jm + water + science   3

NASA's Sound Suppression Water System
If you’ve ever watched a rocket launch, you’ve probably noticed the billowing clouds around the launch pad during lift-off. What you’re seeing is not actually the rocket’s exhaust but the result of a launch pad and vehicle protection system known in NASA parlance as the Sound Suppression Water System. Exhaust gases from a rocket typically exit at a pressure higher than the ambient atmosphere, which generates shock waves and lots of turbulent mixing between the exhaust and the air. Put differently, launch ignition is incredibly loud, loud enough to cause structural damage to the launchpad and, via reflection, the vehicle and its contents. To mitigate this problem, launch operators use a massive water injection system that pours about 3.5 times as much water as rocket propellant per second. This significantly reduces the noise levels on the launchpad and vehicle and also helps protect the infrastructure from heat damage.
water  rockets  launch  nasa  space  sound-suppression  sound  science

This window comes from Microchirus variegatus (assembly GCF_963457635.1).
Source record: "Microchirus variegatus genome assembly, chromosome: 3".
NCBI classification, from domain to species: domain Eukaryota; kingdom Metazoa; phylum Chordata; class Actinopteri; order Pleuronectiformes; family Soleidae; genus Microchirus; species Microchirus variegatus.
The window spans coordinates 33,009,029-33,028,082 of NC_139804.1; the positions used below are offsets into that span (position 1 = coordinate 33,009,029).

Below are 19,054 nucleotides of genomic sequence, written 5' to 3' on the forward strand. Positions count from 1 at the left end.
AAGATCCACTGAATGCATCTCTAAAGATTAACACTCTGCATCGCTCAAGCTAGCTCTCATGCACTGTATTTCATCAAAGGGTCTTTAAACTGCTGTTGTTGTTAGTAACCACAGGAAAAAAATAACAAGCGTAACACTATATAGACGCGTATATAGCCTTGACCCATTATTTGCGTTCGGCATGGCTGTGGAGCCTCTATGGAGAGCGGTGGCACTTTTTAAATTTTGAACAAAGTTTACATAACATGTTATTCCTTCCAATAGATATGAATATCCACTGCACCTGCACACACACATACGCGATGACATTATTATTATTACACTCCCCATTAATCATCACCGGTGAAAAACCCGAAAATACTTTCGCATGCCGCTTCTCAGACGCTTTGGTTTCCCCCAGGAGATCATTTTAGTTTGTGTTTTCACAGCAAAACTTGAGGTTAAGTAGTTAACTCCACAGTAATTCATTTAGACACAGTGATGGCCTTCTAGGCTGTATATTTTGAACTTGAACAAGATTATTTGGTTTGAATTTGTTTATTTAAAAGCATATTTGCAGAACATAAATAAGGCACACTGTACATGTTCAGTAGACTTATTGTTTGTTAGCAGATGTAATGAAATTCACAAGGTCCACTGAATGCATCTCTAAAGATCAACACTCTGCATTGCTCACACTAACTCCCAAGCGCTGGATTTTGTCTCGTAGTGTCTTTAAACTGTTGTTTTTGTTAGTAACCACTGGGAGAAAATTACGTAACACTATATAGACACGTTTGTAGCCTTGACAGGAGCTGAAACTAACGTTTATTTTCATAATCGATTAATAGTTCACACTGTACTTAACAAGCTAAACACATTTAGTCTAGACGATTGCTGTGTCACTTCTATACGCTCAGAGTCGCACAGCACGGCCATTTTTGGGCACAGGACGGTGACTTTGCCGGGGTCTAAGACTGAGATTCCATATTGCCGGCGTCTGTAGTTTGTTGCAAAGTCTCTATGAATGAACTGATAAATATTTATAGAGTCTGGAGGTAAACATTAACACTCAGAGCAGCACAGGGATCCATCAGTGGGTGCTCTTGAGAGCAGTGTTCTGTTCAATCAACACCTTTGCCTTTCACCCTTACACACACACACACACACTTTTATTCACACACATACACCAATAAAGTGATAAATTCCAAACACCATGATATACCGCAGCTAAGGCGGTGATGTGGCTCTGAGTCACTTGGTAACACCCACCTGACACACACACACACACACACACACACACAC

august 2017 by jm
Inside the Mind of an anti-fluoridationist
An exceptionally well-researched and thorough disassembly of 'Public Health Investigation of Epidemiological data on Disease and Mortality in Ireland related to Water Fluoridation and Fluoride Exposure' by Declan Waugh, which appears to be going around currently
declan-waugh  debunking  flouride  flouridation  science  mortality  health  ireland  water 
march 2014 by jm
Pruney fingers grip better : Nature News
The hypothesis, from Mark Changizi, an evolutionary neurobiologist at 2AI Labs in Boise, Idaho, and his colleagues goes against the common belief that fingers turn prune-like simply because they absorb water. Changizi thinks that the wrinkles act like rain treads on tyres. They create channels that allow water to drain away as we press our fingertips on to wet surfaces. This allows the fingers to make greater contact with a wet surface, giving them a better grip.'
science  anatomy  grip  evolution  water  biology  from delicious
july 2011 by jm

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